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J Virol. 2014 May;88(10):5661-76. doi: 10.1128/JVI.03717-13. Epub 2014 Mar 5.

Functional evidence for the involvement of microtubules and dynein motor complexes in TRIM5α-mediated restriction of retroviruses.

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Laboratory of Retrovirology, Department of Medical Biology and BioMed Group, Université du Québec à Trois-Rivières, Trois-Rivières, Québec, Canada.


The tripartite motif (TRIM) family of proteins includes the TRIM5α antiretroviral restriction factor. TRIM5α from many Old World and some New World monkeys can restrict the human immunodeficiency virus type 1 (HIV-1), while human TRIM5α restricts N-tropic murine leukemia virus (N-MLV). TRIM5α forms highly dynamic cytoplasmic bodies (CBs) that associate with and translocate on microtubules. However, the functional involvement of microtubules or other cytoskeleton-associated factors in the viral restriction process had not been shown. Here, we demonstrate the dependency of TRIM5α-mediated restriction on microtubule-mediated transport. Pharmacological disruption of the microtubule network using nocodazole or disabling it using paclitaxel (originally named taxol) decreased the restriction of N-MLV and HIV-1 by human or simian alleles of TRIM5α, respectively. In addition, pharmacological inhibition of dynein motor complexes using erythro-9-(2-hydroxy-3-nonyl)adenine (EHNA) and small interfering RNA-mediated depletion of the dynein heavy chain (DHC) similarly decreased TRIM5α-mediated restriction. The loss in restriction resulting from either the disassembly of microtubules or the disruption of dynein motor activity was seen for both endogenous and overexpressed TRIM5α and was not due to differences in protein stability or cell viability. Both nocodazole treatment and DHC depletion interfered with the dynamics of TRIM5α CBs, increasing their size and altering their intracellular localization. In addition, nocodazole, paclitaxel, and DHC depletion were all found to increase the stability of HIV-1 cores in infected cells, providing an alternative explanation for the decreased restriction. In conclusion, association with microtubules and the translocation activity of dynein motor complexes are required to achieve efficient restriction by TRIM5α.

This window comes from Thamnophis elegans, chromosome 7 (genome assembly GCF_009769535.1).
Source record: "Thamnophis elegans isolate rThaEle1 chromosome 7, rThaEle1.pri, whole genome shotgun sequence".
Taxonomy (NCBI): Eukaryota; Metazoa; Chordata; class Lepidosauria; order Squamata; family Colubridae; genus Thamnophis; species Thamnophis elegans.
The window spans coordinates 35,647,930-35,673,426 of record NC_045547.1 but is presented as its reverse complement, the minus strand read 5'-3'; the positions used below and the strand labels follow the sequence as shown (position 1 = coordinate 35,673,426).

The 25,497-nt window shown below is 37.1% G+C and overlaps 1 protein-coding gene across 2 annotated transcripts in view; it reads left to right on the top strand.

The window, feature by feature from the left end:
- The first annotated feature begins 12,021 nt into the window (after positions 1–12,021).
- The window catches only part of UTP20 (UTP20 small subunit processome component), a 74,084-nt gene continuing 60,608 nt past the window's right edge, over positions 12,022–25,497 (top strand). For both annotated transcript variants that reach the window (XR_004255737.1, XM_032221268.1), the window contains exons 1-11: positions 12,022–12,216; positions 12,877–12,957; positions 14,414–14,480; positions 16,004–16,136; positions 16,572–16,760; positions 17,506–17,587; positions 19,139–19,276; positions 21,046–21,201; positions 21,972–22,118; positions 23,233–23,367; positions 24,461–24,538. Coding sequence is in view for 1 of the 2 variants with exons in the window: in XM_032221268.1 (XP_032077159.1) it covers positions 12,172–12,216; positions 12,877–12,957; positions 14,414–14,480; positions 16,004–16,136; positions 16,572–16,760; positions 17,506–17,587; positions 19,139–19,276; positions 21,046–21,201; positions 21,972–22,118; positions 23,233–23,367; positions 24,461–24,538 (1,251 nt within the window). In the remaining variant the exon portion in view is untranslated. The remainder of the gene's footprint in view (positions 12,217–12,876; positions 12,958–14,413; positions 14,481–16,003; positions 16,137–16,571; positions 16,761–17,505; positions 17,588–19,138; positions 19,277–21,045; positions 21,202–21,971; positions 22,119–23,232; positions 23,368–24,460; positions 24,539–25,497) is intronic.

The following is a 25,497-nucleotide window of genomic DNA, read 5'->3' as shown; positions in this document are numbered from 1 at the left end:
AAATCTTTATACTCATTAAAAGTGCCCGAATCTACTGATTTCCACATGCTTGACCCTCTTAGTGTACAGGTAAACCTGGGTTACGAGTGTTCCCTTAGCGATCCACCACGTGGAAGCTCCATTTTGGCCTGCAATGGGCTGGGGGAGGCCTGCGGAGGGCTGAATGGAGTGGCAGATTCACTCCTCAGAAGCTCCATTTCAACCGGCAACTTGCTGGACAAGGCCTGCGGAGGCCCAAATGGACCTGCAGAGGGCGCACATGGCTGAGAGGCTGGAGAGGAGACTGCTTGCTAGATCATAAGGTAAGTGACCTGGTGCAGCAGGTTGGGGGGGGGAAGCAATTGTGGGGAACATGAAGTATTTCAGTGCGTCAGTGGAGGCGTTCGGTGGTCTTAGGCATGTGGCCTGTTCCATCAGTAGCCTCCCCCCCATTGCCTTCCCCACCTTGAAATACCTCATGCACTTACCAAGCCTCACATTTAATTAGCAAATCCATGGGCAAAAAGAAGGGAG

The primate innate cellular defenses against infection by retroviruses include a protein named TRIM5α, belonging to the family of restriction factors. TRIM5α is present in the cytoplasm, where it can intercept incoming retroviruses shortly after their entry. How TRIM5α manages to be present at the appropriate subcytoplasmic location to interact with its target is unknown. We hypothesized that TRIM5α, either as a soluble protein or a high-molecular-weight complex (the cytoplasmic body), is transported within the cytoplasm by a molecular motor called the dynein complex, which is known to interact with and move along microtubules. Our results show that destructuring microtubules or crippling their function decreased the capacity of human or simian TRIM5α to restrict their retroviral targets. Inhibiting dynein motor activity, or reducing the expression of a key component of this complex, similarly affected TRIM5α-mediated restriction. Thus, we have identified specific cytoskeleton structures involved in innate antiretroviral defenses.

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